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Detecting Evolutionary Incompatibilities from Protein Sequences

P. H. A. Sneath, M. J. Sackin and R. P. Ambler
Systematic Zoology
Vol. 24, No. 3 (Sep., 1975), pp. 311-332
DOI: 10.2307/2412718
Stable URL: http://www.jstor.org/stable/2412718
Page Count: 22
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Detecting Evolutionary Incompatibilities from Protein Sequences
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Abstract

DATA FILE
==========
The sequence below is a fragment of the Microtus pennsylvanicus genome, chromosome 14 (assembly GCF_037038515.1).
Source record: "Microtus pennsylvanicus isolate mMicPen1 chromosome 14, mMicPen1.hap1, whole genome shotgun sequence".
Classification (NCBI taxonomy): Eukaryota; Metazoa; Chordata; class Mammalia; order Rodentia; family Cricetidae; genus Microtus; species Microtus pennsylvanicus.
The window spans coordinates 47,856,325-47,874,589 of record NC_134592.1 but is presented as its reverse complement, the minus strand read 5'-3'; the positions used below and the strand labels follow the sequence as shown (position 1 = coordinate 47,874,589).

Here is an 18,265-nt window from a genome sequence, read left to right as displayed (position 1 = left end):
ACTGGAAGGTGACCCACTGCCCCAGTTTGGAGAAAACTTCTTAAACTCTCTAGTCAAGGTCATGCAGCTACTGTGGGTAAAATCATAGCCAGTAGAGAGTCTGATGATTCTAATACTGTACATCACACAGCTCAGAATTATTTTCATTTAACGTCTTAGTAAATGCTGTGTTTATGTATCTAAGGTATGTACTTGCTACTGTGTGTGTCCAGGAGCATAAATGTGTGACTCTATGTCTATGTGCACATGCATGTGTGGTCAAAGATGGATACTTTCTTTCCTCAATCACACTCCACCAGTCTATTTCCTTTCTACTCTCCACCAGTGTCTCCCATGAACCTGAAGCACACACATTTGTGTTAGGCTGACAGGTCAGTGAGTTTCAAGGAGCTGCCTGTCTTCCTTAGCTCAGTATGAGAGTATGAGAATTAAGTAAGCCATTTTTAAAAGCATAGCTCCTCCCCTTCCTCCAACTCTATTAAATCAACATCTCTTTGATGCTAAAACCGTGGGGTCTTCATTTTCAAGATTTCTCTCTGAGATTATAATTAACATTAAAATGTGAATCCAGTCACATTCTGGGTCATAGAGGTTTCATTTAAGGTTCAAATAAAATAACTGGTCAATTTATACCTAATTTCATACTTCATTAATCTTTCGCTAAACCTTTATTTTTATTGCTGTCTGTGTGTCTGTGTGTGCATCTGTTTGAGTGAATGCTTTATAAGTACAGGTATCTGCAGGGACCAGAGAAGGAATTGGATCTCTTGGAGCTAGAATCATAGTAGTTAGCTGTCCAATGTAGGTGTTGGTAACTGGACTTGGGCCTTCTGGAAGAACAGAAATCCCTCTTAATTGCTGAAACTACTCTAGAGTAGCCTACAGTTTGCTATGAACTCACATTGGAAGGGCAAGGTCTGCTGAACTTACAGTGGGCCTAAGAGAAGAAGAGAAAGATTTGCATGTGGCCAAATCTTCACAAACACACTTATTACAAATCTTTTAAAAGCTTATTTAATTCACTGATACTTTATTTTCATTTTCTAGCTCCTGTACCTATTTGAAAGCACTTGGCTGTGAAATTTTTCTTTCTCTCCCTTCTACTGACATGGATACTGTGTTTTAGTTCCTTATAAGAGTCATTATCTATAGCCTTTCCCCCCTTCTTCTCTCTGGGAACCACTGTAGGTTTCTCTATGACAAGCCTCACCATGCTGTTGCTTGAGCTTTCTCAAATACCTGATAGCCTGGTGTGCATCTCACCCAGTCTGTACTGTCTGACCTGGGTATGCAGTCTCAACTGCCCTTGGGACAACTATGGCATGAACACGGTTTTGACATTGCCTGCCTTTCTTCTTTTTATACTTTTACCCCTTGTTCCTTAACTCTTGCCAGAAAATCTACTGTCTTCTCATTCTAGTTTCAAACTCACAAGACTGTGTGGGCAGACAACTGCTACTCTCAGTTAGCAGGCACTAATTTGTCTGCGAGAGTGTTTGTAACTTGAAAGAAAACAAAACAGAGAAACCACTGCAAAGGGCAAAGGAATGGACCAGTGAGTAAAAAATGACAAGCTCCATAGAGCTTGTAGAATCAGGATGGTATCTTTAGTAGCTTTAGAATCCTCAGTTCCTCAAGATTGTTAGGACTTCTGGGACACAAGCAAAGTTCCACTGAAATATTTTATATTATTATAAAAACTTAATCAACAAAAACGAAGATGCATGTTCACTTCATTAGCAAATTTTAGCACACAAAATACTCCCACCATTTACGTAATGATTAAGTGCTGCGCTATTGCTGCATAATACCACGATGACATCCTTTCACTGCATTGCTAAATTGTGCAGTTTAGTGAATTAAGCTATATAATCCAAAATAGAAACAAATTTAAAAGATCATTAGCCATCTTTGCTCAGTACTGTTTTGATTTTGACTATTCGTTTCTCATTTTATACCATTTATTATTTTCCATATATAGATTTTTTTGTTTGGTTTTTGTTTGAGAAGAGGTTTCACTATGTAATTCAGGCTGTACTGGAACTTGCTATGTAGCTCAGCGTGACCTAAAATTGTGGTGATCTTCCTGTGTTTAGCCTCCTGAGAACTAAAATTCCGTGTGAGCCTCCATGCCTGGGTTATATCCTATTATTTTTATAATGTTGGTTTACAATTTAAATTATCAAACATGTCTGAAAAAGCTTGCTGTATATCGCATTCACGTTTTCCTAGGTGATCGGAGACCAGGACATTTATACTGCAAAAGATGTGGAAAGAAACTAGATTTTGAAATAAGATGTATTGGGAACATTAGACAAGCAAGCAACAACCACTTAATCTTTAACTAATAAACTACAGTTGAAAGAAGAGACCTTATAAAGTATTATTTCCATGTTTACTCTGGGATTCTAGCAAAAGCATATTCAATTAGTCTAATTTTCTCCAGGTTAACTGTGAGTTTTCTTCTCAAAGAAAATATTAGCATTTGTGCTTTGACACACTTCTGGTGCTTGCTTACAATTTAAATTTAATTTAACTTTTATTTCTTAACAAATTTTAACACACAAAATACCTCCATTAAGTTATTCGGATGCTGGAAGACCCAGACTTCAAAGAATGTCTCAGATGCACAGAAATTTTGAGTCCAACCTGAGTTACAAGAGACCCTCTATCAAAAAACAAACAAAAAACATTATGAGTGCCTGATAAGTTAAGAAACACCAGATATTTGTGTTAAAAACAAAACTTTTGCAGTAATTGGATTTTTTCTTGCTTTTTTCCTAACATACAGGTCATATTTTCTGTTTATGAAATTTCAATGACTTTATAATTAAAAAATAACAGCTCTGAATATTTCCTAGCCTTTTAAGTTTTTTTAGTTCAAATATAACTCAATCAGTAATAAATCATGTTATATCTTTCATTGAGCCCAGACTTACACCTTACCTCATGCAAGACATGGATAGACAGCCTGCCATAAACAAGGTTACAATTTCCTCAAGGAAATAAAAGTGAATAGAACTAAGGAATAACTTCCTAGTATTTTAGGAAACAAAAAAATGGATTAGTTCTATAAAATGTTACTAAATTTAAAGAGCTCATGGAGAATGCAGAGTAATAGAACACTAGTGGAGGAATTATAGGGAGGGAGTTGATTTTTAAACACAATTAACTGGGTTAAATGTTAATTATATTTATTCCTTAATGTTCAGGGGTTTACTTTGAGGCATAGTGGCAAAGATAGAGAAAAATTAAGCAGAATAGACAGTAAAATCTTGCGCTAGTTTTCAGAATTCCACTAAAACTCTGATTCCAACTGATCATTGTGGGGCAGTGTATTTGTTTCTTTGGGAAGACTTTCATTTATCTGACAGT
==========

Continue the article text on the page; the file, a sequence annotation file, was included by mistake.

The study of evolutionary phenomena such as reticulate evolution, gene transfer, convergence and mosaic evolution, and their differentiation from mistaken evolutionary homology (i.e., orthology), requires methods for detecting cladistic incompatibilities. Protein sequences are potentially valuable for such investigations, and for these two main strategies are proposed. Strategy (a) is to look for unexpected similarities between segments of the sequences using cross-association or similar methods. Strategy (b) (which assumes satisfactory prior alignment of the sequences) is to compare the sites in the sequence and test whether the observed co-occurrences would readily fit a single cladogram; for this Le Quesne's method of testing for cladistic incompatibilities has been adapted to protein sequences. Studies have been made on a number of cytochromes. Strategy (a) reveals unexpected high similarity among the N-terminal portions of some eukaryote and prokaryote cytochromes, and there appear to be several short segments that differ in their patterns of similarity. It is not yet clear whether functional requirements or gene transfer is the explanation. Strategy (b) has been tested on sequences where the evolutionary history appears straightforward and also on simulated disturbances of cladogeny and homologization. It seems to be a sensitive technique for such studies. Strategy (b) has also the advantage that it should permit the partitioning of characters into sets that may reflect different evolutionary behavior even when such sets cannot be distinguished by inspection. Preliminary trials suggest that such sets could be recovered by cluster analysis of character compatibility matrices.

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